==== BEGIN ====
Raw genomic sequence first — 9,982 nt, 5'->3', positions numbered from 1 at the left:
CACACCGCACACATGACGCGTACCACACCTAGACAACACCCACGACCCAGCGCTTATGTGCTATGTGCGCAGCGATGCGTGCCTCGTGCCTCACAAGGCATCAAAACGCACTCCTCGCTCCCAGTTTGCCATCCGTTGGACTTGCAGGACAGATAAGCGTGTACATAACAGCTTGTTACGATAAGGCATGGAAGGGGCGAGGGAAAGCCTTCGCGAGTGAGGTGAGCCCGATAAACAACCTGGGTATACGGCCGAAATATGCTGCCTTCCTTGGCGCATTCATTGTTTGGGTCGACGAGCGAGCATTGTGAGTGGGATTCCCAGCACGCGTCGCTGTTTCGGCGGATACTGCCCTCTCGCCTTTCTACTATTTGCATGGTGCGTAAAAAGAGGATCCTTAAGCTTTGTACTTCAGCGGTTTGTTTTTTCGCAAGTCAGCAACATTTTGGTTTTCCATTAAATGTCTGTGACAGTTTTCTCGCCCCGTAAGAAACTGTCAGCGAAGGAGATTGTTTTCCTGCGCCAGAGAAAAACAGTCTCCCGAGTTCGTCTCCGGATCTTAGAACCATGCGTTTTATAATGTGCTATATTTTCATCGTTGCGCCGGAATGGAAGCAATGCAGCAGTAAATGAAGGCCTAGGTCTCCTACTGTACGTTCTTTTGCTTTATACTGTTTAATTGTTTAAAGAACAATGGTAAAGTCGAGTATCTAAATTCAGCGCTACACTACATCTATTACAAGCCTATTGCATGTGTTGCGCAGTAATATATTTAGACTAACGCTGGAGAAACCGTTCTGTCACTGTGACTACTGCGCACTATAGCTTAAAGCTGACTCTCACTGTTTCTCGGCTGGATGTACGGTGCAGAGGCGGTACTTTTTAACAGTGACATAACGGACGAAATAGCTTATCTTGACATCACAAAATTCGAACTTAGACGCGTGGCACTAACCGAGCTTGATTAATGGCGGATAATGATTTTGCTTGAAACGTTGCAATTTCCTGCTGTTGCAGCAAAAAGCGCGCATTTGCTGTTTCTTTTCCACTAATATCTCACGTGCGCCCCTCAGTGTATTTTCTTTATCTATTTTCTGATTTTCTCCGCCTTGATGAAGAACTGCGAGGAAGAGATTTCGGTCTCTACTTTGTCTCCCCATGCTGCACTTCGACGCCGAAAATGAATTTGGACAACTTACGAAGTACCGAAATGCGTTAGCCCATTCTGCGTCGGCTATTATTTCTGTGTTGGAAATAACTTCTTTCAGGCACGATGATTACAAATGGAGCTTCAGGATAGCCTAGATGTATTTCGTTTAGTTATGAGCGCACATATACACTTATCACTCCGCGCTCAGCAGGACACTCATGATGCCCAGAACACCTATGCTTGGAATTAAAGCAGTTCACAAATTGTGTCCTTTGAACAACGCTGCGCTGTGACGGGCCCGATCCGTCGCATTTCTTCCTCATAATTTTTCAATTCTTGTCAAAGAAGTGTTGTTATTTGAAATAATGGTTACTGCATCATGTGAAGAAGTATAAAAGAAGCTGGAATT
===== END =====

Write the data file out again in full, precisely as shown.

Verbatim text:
Raw genomic sequence first — 9,982 nt, 5'->3', positions numbered from 1 at the left:
CACACCGCACACATGACGCGTACCACACCTAGACAACACCCACGACCCAGCGCTTATGTGCTATGTGCGCAGCGATGCGTGCCTCGTGCCTCACAAGGCATCAAAACGCACTCCTCGCTCCCAGTTTGCCATCCGTTGGACTTGCAGGACAGATAAGCGTGTACATAACAGCTTGTTACGATAAGGCATGGAAGGGGCGAGGGAAAGCCTTCGCGAGTGAGGTGAGCCCGATAAACAACCTGGGTATACGGCCGAAATATGCTGCCTTCCTTGGCGCATTCATTGTTTGGGTCGACGAGCGAGCATTGTGAGTGGGATTCCCAGCACGCGTCGCTGTTTCGGCGGATACTGCCCTCTCGCCTTTCTACTATTTGCATGGTGCGTAAAAAGAGGATCCTTAAGCTTTGTACTTCAGCGGTTTGTTTTTTCGCAAGTCAGCAACATTTTGGTTTTCCATTAAATGTCTGTGACAGTTTTCTCGCCCCGTAAGAAACTGTCAGCGAAGGAGATTGTTTTCCTGCGCCAGAGAAAAACAGTCTCCCGAGTTCGTCTCCGGATCTTAGAACCATGCGTTTTATAATGTGCTATATTTTCATCGTTGCGCCGGAATGGAAGCAATGCAGCAGTAAATGAAGGCCTAGGTCTCCTACTGTACGTTCTTTTGCTTTATACTGTTTAATTGTTTAAAGAACAATGGTAAAGTCGAGTATCTAAATTCAGCGCTACACTACATCTATTACAAGCCTATTGCATGTGTTGCGCAGTAATATATTTAGACTAACGCTGGAGAAACCGTTCTGTCACTGTGACTACTGCGCACTATAGCTTAAAGCTGACTCTCACTGTTTCTCGGCTGGATGTACGGTGCAGAGGCGGTACTTTTTAACAGTGACATAACGGACGAAATAGCTTATCTTGACATCACAAAATTCGAACTTAGACGCGTGGCACTAACCGAGCTTGATTAATGGCGGATAATGATTTTGCTTGAAACGTTGCAATTTCCTGCTGTTGCAGCAAAAAGCGCGCATTTGCTGTTTCTTTTCCACTAATATCTCACGTGCGCCCCTCAGTGTATTTTCTTTATCTATTTTCTGATTTTCTCCGCCTTGATGAAGAACTGCGAGGAAGAGATTTCGGTCTCTACTTTGTCTCCCCATGCTGCACTTCGACGCCGAAAATGAATTTGGACAACTTACGAAGTACCGAAATGCGTTAGCCCATTCTGCGTCGGCTATTATTTCTGTGTTGGAAATAACTTCTTTCAGGCACGATGATTACAAATGGAGCTTCAGGATAGCCTAGATGTATTTCGTTTAGTTATGAGCGCACATATACACTTATCACTCCGCGCTCAGCAGGACACTCATGATGCCCAGAACACCTATGCTTGGAATTAAAGCAGTTCACAAATTGTGTCCTTTGAACAACGCTGCGCTGTGACGGGCCCGATCCGTCGCATTTCTTCCTCATAATTTTTCAATTCTTGTCAAAGAAGTGTTGTTATTTGAAATAATGGTTACTGCATCATGTGAAGAAGTATAAAAGAAGCTGGAATT